Tuesday, August 23, 2016

Indiana Jones And The Garden Treasure

No!  Harrison Ford has not been has not been hanging around in my garden. He might enjoy flying over it in a small plane. Others seem to find that fun.  My garden is much too wild to enter without the benefit of a native guide.  August has been steamy and tropical here.  Everything has disappeared in the rampant growth.  I guess I am as close to a native guide as can be found.  First I must make sure I have the essentials to survive my trip into the underbrush.  Many dangers lurk there.  I dress in my white Solumbra clothes, carefully tuck my pants into my socks and apply insect repellent to my socks and hat.  I make sure I have water for the trip into the bush.  Protected from the heat of the sun and whatever insects I might encounter, I bravely begin going after the weeds that are going to seed first.

 After I have worked for some time I begin to see things I recognize.  Sometime in the not so distant past I may have seen a map of this area that tells me where some of the hidden treasure has been  planted  buried,  I can see signs of a stone path that  must lead somewhere.  I do not have a machete in my garden cart.  Besides the idea here is to find the buried treasure and restore the ancient stonework to its original condition. I am armed with my Cobrahead weeder.  I work carefully with my hook uprooting the tall grass. The sweet aroma of lemons let me know that  the lemon verbena was just to my right.  Mmmm...treasure!  Just a little farther on I found onions.  Whoever planted this treasure left stone markers with names like Red Cippolini, Copra, Red Wing and Walla Walla.  Wow! Organic onions at today's prices are really an treasure!!! I had to tie back a gigantic catnip plant to my left.  It is covered with seeds for the irresistible catnip that has always grown wild here.  I've made quite a few bucks stuffing catnip mice with that garden treasure.  I left a Nicotiana plant that was growing in the onion bed.  I'm curious to see exactly what kind it is, although they are all pretty much classed as poisonous.  I know Ed recognizes it so it's not that dangerous!  Organic dill seed is the last exotic treasure I will find on this expedition.  If you see the price per pound for this in the store, you will know it is  like finding the mother lode!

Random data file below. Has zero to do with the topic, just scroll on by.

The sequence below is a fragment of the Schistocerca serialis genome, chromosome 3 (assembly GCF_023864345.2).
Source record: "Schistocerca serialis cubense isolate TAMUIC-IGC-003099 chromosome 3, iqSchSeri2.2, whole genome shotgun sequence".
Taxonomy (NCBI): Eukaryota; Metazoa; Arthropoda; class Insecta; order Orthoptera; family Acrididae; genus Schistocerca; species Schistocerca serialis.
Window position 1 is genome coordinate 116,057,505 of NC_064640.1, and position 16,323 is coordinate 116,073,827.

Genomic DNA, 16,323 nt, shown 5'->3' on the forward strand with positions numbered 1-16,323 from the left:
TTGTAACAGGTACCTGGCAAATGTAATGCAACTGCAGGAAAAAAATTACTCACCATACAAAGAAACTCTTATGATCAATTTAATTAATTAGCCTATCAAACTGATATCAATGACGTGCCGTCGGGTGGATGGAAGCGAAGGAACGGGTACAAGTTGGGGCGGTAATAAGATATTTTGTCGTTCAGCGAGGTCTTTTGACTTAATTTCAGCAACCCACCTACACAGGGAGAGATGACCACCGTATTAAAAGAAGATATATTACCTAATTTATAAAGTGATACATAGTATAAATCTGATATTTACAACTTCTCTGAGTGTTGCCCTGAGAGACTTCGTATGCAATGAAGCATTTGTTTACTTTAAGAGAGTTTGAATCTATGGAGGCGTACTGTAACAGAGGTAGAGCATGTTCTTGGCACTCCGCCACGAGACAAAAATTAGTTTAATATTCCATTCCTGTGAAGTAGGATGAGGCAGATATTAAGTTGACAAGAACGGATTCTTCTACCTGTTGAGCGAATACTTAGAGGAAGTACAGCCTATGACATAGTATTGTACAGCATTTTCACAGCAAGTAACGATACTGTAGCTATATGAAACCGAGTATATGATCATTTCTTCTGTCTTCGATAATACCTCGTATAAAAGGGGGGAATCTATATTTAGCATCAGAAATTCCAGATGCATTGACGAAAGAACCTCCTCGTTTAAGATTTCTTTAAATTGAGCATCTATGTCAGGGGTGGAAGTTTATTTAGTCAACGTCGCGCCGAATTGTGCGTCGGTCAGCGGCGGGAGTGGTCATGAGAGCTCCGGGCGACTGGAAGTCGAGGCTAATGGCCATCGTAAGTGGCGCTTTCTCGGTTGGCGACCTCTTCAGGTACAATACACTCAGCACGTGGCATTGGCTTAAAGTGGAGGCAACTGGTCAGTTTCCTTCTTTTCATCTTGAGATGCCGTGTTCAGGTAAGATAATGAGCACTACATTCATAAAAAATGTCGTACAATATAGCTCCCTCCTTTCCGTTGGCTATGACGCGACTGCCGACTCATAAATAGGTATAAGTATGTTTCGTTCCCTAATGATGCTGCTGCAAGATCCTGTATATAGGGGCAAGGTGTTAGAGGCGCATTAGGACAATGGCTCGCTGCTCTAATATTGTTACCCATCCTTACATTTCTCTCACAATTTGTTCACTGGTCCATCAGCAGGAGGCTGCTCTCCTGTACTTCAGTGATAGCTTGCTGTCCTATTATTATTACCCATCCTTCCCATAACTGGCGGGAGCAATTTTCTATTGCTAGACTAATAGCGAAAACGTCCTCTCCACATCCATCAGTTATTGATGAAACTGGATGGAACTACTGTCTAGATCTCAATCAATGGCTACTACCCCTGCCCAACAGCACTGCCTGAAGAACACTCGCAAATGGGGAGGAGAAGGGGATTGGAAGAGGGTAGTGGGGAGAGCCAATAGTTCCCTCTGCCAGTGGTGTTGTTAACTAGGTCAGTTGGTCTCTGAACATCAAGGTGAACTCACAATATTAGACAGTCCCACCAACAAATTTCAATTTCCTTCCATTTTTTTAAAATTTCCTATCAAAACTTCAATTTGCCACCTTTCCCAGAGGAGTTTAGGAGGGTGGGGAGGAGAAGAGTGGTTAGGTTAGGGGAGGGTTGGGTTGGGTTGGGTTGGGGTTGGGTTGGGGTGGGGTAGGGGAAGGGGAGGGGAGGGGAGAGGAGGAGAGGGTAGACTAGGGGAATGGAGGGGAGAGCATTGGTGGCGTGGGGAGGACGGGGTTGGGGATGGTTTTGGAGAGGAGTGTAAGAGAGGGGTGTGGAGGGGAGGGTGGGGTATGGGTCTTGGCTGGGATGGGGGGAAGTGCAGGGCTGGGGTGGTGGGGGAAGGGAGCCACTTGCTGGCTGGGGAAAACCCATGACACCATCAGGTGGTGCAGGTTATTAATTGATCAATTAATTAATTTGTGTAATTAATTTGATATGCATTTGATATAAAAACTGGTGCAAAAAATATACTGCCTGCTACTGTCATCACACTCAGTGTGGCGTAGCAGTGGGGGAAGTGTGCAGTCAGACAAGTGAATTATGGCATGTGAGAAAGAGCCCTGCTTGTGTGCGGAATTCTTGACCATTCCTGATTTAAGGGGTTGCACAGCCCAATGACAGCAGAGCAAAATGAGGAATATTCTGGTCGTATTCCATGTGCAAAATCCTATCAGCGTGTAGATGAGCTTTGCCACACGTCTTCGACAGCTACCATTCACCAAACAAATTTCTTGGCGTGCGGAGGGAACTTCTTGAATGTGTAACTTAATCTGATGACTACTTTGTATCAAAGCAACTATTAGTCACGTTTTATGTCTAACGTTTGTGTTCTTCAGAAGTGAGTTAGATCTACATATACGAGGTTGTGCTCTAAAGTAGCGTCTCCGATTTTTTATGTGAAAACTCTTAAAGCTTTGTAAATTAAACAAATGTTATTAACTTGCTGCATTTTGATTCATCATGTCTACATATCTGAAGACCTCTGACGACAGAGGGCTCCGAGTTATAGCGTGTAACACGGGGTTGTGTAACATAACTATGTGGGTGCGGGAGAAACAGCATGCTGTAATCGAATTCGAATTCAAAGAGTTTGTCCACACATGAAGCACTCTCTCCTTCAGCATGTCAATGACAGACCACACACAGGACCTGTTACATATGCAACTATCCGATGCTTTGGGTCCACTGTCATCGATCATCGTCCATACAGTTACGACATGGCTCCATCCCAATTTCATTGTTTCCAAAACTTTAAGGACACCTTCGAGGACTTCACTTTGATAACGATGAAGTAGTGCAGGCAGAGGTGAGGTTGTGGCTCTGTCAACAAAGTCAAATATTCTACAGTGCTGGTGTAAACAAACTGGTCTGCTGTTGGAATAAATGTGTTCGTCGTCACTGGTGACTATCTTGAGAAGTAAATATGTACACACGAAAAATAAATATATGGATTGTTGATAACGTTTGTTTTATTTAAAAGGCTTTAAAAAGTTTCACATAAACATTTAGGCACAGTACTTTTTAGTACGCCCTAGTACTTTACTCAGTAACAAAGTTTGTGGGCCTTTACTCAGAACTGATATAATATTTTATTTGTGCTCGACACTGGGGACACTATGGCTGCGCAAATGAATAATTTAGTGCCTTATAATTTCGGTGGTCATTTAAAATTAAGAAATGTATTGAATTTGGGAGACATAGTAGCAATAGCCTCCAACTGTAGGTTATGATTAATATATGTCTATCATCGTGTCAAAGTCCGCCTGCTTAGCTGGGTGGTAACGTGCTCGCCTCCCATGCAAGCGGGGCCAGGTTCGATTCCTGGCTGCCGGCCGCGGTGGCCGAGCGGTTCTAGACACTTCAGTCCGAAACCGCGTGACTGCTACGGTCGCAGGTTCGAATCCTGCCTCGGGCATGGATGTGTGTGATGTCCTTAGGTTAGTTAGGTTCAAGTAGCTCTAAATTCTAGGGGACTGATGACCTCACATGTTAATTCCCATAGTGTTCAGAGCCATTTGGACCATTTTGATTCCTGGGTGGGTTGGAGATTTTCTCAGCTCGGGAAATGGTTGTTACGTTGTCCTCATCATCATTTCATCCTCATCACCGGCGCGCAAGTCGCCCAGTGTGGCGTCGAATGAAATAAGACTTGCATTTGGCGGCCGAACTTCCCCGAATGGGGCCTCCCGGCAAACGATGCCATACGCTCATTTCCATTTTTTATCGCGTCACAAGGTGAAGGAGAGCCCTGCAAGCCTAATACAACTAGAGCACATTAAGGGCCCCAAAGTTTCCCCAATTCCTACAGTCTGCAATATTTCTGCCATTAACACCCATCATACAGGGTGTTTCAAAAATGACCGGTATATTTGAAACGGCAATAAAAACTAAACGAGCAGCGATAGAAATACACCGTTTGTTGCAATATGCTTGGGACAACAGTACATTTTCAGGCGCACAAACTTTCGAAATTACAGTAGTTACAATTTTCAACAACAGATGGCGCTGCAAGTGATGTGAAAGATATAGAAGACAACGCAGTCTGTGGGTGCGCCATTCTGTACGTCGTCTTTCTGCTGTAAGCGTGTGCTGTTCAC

However, I can see the house in the distance and lunch is calling!  Perhaps tomorrow I will find my parsley or a beautiful tropical flower. I know I saw a beautiful white lily with red spots here somewhere.  Maybe I will go in search of the strawberry plants or the lemon grass or  ...

Friday, August 19, 2016


At this time of year weeds are taking over and it is easy to lose sight of the beauty that is still all around.  This is an altered form of Summersweet but it does have its charm.  Smaller than the white flowered native plant and later to bloom, it does shine.  We chose to move runner plants of this variety to the garden down by the road rather than the native form.  Color was felt necessary to catch the eyes of the people speeding by.  Now a huge Siberian Iris has all but hidden the Clethra from road view.

Ruby Spice remains a primarily white flowered plant with less prominent brown pollen.  Some feel that the brown detracts from the impression created by so many white flowers in the natural plant.  Here the ruby pink softens the impact of the pollen.  Since we have both there is no need to limit ourselves to just one.  Natural has its appeal but this modified version certainly stands out.

Marque Moon is new to us this year.  Colored ruffled edges, fragrance and a yellow throat certainly catch and hold the eye.  Most of our daylilies have finished flowering by now.  We will watch to see if this one remains a late bloomer after it settles in to its new home here.

Spring Fling is in its second year here.  Becky finds the smooth transition from yellow to peach elegant.  The modest pie crust petal edges only add to the classy presentation.  Biting insects drove me away before a scent check could be completed.